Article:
Interior Designer Brad Krefman Creates a Little Slice of Heaven in Mill Valley
Interior designer Brad Krefman and husband Eric McFarland fell in love at first sight with the 1958 Mill Valley home. “We loved that it was secluded, had an abundance of natural light, and the layout was perfect,” says Krefman. It was an affair that almost didn’t happen, however, when the couple was outbid on the property. “We were devastated!” says the designer. But a few days later, they got a call: The offer had fallen through, and the house was theirs. “What’s the story of this house? What does it say about us?” asks Krefman. “Hopefully, that we’re relaxed, nature-loving, hospitable, very low maintenance and blessed.” Founder of his namesake interior design firm, Krefman’s vision for the home was, as he says, “to create the best version of it, and I think our success is measured by the fact that while we changed it to feel contemporary, everyone feels the roots of its midcentury construction.”
The 1,750-square-foot space had an open plan that Krefman felt needed no modification. “We just spruced things up, peeled back layers and respectfully updated things,” he says, as he recalls pre-renovation “Golden Girls” window shutters, popcorn stucco walls and a surfeit of linoleum floor tiles. “We sanded the walls and ripped up the wall-to-wall carpet, but we loved the redwood ceilings in every room. We paired them with new hardwood floors throughout, which made the interiors feel horizontal and streamlined.”
The earthy, midcentury-red color story seen throughout the house began with Campari-hued tiles that were found at the Sausalito Heath showroom and used to create the kitchen backsplash. “The color helped influence future decisions on the sliding doors and windows—which are lined with red—and became a throughline of the furniture, carpet and details,” notes Krefman.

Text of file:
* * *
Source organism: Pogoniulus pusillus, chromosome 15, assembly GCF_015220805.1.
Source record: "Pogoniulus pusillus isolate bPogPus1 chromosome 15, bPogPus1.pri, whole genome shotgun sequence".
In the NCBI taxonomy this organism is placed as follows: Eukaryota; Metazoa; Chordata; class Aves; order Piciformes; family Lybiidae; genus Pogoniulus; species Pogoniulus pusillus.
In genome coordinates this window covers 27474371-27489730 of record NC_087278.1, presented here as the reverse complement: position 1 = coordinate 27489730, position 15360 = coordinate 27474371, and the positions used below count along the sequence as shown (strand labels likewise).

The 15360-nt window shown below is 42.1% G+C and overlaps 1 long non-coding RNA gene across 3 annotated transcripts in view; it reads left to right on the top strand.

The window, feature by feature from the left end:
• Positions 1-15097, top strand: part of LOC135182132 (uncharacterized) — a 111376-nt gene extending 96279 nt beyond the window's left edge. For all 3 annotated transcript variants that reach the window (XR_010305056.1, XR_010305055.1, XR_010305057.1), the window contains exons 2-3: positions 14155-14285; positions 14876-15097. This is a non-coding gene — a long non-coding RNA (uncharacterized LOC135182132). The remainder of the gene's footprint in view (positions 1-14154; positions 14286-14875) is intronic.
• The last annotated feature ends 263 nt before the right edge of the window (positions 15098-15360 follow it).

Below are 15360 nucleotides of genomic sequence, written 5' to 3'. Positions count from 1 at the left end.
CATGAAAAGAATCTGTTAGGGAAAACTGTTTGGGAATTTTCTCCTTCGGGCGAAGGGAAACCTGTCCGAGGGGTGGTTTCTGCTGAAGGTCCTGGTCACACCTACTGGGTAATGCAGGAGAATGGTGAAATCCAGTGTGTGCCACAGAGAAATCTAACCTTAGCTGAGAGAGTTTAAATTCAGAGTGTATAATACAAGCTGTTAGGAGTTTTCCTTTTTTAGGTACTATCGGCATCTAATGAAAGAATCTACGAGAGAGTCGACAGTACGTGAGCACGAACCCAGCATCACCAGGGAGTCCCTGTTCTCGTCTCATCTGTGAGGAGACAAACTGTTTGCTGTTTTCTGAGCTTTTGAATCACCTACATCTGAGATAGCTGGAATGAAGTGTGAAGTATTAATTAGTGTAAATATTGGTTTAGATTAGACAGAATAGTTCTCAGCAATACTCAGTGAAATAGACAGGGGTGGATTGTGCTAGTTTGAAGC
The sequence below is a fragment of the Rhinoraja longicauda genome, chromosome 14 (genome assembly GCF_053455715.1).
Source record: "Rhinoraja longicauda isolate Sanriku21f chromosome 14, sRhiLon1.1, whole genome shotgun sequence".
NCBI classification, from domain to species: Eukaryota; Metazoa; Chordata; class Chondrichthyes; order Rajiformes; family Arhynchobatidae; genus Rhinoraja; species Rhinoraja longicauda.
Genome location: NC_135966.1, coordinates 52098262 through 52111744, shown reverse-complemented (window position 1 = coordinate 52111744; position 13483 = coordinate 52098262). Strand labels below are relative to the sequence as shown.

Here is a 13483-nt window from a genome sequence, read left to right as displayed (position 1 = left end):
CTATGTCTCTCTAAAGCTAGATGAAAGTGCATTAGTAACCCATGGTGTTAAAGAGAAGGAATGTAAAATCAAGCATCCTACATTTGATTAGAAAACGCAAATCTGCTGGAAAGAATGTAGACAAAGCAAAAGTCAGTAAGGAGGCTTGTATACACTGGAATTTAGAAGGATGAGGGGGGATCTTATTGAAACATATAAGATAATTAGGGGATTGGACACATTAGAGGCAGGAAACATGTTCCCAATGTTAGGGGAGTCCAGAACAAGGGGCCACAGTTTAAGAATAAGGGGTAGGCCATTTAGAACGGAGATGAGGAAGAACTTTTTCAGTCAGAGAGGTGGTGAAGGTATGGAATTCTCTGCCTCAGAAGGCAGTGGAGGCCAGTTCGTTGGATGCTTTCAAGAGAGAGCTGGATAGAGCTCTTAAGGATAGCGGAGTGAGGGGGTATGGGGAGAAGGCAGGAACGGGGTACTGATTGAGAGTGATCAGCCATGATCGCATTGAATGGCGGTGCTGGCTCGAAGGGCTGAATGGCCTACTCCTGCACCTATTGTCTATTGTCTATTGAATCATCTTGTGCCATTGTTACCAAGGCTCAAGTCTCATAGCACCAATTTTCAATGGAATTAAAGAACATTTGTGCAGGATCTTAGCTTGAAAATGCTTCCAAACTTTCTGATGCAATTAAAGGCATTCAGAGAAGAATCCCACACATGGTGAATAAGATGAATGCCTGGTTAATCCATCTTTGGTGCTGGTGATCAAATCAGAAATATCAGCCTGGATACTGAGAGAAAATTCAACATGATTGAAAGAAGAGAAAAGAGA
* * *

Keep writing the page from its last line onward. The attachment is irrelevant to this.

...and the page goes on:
In the well-edited collection of furniture they’ve assembled, a love of midcentury design is apparent, but even though most of it nods to the period, it looks fresh and current. Krefman and McFarland are particularly fond of the late modernist Jens Risom—the designer of their credenza, bar cart, dining table and chairs—and Krefman drew inspiration from iconic textile designer Anni Albers’ work when he customized several geometric rugs with carpet couturier Mark Nelson. “All our decisions evolve out of shared affinities,” says Krefman. “And our belongings, everything we find on our travels or in shops from Brooklyn to Petaluma, illustrate that.”
After resolving the interior, the two turned to taming the woodsy landscape they inherited. Thanks to their care and cultivation, light now floods the yard (so much so that Krefman designed a retractable shade to temper the sun above the deck that serves as a multi-season sitting room). Concrete pavers and beds of gravel now delineate garden rooms. “Eric easily spends a couple of hours each day pruning,” says Krefman. “I shower outside for three quarters of the year, and that to me is one of the ultimate ways of communing with nature.” Krefman also orchestrated all the rotating floral color—the pink camellias, purple rhododendron, white daphne and orange bird of paradise—so it would complement the rich woods, textural fabrics and colors that characterize the inside of the home. Rows of leucadendron shrubs and pots of agave and succulent jade are also visible through several windows, creating a lush backdrop for the interiors.
Though the long driveway slices through neighbors’ backyards, the property itself feels private and contained. “During spells of good weather, we just park ourselves outside,” notes Krefman. “Friends and family are all aware of our open-door policy.” He is the resident bartender, while McFarland is an accomplished cook (who even prepares healthy meals for Hugo, their beloved French bulldog). With its inviting free-form pool, lone, sky-bound Yucca tree and low-lying architecture, the site evokes Palm Springs. “It’s fun when our home reminds people of one of our favorite resorts, which incidentally is where we got married,” says Krefman. “It’s one of the reasons we refer to this place as Shangri-La!”
A version of this article appeared in the April/May 2017 issue of SFC&G (San Francisco Cottages & Gardens) with the headline: Midcentury Idyll.